2016-17 Boston University Terriers
With four Terriers selected in the first round of the 2016 draft, they became the first program with four first round selections from the same draft who played together. Technically, Minnesota had four as well, but only three played together after Kessel left. Clayton Keller, Charlie McAvoy, Dante Fabbro and Kieffer Bellows all heard their name called on the first night of the 2016 draft. It's still a bit early to judge how good of a supporting cast the group had in terms of future NHL talent, but early indications are that this BU team was very deep. Patrick Harper, Jakob Forsbacka Karlsson, Bobo Carpenter, Jordan Greenway, Chad Krys and Jake Oettinger were on the roster alongside the four first round picks. Keller finished with 6 more goals and 8 more points than anyone else on the team. McAvoy, a sophomore who was drafted following his freshman season, posted five goals and 21 assists. Fabbro and Bellows finished with 18 and 14 points, respectively. The Terriers went 24-13-3, finishing tied for first in the Hockey East regular season standings. After dominating during the regular season, they became the cardiac kids in March, with all five of their postseason games being decided by one goal. They swept Northeastern in the opening round of the Hockey East tournament, winning both games 3-2. The score was reversed when BU lost to BC in the conference semifinal game. In the NCAA Tournament, BU defeated North Dakota in double overtime and lost to Minnesota-Duluth in overtime. Of the four, Fabbro is the only one who stayed past the season, finishing up two more in Boston before heading to Nashville.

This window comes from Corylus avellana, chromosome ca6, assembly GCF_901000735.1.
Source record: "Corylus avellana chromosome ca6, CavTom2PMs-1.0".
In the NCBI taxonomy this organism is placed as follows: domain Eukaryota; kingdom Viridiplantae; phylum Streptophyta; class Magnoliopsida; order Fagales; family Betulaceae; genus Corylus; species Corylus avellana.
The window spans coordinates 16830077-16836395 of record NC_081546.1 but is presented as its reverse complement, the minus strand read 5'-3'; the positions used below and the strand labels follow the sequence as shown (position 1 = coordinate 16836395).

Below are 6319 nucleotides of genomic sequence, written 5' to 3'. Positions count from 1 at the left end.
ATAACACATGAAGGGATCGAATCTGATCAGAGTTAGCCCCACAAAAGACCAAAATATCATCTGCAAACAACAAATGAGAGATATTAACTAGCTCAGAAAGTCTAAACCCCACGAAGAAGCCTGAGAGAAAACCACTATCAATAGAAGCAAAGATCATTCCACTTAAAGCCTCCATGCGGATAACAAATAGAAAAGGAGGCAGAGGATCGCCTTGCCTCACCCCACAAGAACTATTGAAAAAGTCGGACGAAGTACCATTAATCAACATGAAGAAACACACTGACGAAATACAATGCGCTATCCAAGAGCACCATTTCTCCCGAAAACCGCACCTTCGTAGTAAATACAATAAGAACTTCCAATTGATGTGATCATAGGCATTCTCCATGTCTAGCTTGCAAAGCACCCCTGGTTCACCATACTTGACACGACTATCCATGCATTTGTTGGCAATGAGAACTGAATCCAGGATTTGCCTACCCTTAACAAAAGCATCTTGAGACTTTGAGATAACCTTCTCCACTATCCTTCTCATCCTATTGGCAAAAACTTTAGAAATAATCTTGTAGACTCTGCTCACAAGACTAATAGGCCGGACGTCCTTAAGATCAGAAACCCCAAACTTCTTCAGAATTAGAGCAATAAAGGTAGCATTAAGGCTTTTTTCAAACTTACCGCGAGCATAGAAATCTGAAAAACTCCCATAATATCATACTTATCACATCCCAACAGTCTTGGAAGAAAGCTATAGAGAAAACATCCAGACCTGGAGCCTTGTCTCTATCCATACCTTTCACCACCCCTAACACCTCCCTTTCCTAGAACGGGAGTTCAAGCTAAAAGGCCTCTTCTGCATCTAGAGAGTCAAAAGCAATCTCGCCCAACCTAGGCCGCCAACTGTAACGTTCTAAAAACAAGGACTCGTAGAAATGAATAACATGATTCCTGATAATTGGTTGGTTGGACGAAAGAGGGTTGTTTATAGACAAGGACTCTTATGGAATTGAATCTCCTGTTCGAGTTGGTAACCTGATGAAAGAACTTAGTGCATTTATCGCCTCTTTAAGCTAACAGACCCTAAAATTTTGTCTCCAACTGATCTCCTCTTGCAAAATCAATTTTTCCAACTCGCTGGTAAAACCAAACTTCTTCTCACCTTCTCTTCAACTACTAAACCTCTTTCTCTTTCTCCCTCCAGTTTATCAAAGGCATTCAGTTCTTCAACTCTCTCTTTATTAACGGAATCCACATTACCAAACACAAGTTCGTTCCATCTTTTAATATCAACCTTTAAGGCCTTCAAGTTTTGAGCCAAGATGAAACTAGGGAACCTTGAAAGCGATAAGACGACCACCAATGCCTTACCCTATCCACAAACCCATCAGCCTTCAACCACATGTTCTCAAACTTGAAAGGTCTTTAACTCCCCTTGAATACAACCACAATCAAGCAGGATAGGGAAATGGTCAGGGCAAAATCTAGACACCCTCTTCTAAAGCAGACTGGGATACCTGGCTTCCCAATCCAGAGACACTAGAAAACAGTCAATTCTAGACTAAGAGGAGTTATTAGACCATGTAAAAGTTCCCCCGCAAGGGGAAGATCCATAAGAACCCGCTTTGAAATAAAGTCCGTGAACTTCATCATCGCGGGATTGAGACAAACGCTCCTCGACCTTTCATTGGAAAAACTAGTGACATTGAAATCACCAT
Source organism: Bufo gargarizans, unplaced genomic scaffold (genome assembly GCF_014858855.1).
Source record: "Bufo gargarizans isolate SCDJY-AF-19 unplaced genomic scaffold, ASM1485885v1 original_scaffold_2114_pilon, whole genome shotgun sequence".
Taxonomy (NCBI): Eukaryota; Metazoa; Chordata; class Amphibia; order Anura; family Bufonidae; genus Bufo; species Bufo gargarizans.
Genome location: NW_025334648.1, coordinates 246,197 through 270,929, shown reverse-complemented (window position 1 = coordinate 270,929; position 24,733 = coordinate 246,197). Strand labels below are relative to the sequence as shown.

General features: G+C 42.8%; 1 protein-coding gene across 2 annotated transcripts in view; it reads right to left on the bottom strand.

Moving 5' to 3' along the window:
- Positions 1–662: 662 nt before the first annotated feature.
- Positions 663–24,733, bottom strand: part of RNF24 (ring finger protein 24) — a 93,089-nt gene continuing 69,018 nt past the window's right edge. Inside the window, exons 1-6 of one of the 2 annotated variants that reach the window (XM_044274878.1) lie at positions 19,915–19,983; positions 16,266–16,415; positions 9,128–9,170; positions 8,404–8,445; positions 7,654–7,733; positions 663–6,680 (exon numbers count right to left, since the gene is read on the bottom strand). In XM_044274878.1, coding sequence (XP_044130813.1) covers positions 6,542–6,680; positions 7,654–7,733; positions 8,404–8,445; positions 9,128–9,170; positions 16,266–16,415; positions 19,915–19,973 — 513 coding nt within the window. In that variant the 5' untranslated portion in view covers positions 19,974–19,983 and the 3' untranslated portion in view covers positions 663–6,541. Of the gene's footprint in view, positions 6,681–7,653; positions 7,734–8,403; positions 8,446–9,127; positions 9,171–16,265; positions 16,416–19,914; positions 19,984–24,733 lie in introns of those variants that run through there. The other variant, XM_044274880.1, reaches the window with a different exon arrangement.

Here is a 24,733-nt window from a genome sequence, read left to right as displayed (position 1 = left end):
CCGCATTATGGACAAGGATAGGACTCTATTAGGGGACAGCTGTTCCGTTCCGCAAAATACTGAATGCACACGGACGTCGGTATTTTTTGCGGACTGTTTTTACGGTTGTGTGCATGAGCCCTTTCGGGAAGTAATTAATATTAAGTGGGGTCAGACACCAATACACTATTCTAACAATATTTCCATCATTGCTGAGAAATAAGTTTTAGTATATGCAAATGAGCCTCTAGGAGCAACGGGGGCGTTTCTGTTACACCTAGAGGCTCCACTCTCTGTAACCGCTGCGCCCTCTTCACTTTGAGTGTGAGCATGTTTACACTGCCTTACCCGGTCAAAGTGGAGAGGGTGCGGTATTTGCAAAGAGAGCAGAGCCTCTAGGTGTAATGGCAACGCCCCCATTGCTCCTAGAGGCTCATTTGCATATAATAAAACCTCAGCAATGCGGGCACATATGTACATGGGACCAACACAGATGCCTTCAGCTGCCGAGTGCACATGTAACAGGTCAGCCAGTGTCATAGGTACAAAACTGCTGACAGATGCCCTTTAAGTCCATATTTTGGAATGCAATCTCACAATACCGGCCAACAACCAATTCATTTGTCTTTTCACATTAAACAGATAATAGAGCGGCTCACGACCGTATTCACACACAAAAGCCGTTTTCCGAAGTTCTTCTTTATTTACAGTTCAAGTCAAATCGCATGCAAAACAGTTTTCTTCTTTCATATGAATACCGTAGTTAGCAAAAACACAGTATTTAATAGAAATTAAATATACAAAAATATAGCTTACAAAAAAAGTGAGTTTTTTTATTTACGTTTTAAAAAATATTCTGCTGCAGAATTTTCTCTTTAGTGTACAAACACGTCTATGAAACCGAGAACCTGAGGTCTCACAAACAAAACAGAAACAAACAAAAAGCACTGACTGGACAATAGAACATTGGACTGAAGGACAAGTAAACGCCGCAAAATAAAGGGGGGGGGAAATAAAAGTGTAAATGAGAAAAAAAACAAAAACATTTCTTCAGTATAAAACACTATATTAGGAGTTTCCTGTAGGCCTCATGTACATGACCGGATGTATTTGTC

So to recap:
- All four of the other teams made the NCAA Tournament, but only one reached the Frozen Four.
- For Minnesota, Wisconsin and BU, their seasons all ended with 3-2 overtime losses in the second round of the NCAA Tournament.
- At least one of the players stayed a second season in three of the four cases.
- Two of the 14 players (Finley, Fischer) stayed all four seasons, but neither were that successful in college or in the pros.
Some interesting notes from those seasons:
- Not that this impacts anything, but in three of the four seasons mentioned, BC played in the national title game.
- How about Maine making back-to-back Frozen Four appearances in 2006 and 2007?
- Of the five occurrences of this feat, BC's year produced both the lowest first pick and highest final pick. Boldy at No. 12 was BC's first draftee, but the other four schools all had top 10 picks, including Minnesota's three top 10 selections in 2006. Newhook was BC's third and final first round selection at No. 16 overall. The other four schools all had a player selected No. 19 or below.
- BC's group is the only one with a goalie and only one without a defenseman.